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A reader of our e-mail newsletter, HR Weekly, recently posed this question to the e-letter’s Q&A Forum section: “We allow employees to take paid time off (PTO) in hourly increments, but they often use PTO when running late in the morning or for unexpected ‘appointments.’ How can we get a rein on our PTO leave?”

The following are some responses:

Require one week’s notice

“We just changed our PTO policy. Employees are required to give a minimum of one week’s notice for PTO. There are emergencies, but this will help curtail that.” — Rebecca, Arizona

Restrict leave to full days

“We do not let employees take an hour of PTO. They either take the whole day or a half day as PTO. Leaving an hour early here and there is something that they work out with their managers.” — Charlotte

Link with an absentee plan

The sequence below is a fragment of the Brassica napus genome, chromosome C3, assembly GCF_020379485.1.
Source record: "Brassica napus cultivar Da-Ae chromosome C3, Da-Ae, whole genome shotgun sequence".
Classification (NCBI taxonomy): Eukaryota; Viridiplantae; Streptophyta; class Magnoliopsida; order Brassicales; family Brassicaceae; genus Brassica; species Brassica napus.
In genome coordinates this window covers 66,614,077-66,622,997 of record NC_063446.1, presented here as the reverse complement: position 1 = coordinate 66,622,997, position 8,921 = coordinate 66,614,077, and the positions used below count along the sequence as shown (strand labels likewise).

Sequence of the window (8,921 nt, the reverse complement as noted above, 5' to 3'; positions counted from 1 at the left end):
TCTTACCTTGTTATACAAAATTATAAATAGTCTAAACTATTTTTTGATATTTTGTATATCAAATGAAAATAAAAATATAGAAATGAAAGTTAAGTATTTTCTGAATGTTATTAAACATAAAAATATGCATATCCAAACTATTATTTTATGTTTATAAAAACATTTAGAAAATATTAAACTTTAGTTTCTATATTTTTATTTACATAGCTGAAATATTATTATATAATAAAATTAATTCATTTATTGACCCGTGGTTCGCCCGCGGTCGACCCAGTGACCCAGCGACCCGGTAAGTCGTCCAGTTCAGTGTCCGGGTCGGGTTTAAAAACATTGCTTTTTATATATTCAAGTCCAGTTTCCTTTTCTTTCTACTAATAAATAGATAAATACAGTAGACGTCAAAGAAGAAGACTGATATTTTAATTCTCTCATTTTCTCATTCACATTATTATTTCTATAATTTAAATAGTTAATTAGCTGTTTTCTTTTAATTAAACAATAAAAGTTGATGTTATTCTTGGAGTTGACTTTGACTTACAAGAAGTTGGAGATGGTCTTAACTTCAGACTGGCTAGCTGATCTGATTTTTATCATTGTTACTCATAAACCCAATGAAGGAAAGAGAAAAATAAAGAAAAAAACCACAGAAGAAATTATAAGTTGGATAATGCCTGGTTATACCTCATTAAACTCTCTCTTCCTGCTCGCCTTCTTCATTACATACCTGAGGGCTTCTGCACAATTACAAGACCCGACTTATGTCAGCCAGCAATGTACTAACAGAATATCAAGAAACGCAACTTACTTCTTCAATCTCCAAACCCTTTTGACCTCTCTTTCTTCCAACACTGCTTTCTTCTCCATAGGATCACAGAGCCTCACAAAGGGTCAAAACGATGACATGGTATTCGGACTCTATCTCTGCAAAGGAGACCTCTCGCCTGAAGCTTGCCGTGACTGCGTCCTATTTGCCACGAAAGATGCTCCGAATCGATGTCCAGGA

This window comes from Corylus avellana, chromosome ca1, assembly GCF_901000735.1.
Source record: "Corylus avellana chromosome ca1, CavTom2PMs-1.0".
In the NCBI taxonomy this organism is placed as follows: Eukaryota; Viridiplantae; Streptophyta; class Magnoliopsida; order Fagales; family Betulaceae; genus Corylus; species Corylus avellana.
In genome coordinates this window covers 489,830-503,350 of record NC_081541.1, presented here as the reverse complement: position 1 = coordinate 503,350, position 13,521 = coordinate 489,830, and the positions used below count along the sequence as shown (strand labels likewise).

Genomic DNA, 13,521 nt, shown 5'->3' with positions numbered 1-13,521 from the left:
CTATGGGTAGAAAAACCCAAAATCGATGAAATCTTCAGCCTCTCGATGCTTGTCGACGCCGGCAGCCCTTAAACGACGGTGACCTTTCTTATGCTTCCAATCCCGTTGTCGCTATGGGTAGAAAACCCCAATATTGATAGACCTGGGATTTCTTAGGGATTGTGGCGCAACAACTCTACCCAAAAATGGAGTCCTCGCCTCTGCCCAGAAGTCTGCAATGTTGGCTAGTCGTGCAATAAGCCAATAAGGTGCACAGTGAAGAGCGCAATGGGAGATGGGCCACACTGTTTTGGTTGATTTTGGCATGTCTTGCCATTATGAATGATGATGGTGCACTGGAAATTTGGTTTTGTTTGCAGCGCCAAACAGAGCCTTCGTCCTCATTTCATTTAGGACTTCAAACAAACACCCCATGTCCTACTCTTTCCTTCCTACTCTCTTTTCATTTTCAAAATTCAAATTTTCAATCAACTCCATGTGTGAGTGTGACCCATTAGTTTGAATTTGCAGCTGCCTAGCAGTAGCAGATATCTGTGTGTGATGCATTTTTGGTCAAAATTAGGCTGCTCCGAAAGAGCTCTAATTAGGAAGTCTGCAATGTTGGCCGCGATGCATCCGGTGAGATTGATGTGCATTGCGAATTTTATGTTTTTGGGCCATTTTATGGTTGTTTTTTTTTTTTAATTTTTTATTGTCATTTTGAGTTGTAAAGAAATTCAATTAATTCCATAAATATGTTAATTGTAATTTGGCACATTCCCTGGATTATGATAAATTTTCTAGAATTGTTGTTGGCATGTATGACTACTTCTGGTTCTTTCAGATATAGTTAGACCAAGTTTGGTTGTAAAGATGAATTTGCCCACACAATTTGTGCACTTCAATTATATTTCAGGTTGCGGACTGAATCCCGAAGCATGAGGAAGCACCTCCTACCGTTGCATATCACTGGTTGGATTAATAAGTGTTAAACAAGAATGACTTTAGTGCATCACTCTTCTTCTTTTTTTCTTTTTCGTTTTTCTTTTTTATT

“We have a PTO plan, but also an absenteeism plan. PTO must be scheduled in advance. If it’s not, then each occurrence is counted either as tardy or, if the person is gone the full day, as an unscheduled absence. Employees are allowed a certain number of unscheduled absences until there are consequences or separation!” — Sheila K.

Apply progressive discipline

“Our handbook states that employees have to call in at least one hour before their regular shifts begin, and they are required to schedule time off. When they run out of PTO, the employees who abuse the policy are subject to progressive disciplinary procedures, up to and including termination.” — Phyllis, Texas

Changing benefit year didn’t help

“We changed our benefit year, which used to end on Dec. 31, to June 30 because we were experiencing too many absences around the winter holiday that hurt our productivity. But the same thing happened in June. We also have a ‘use-it-or-lose-it’ policy, and employees are able to carry over only a maximum of 40 hours.” — Liz, Virginia

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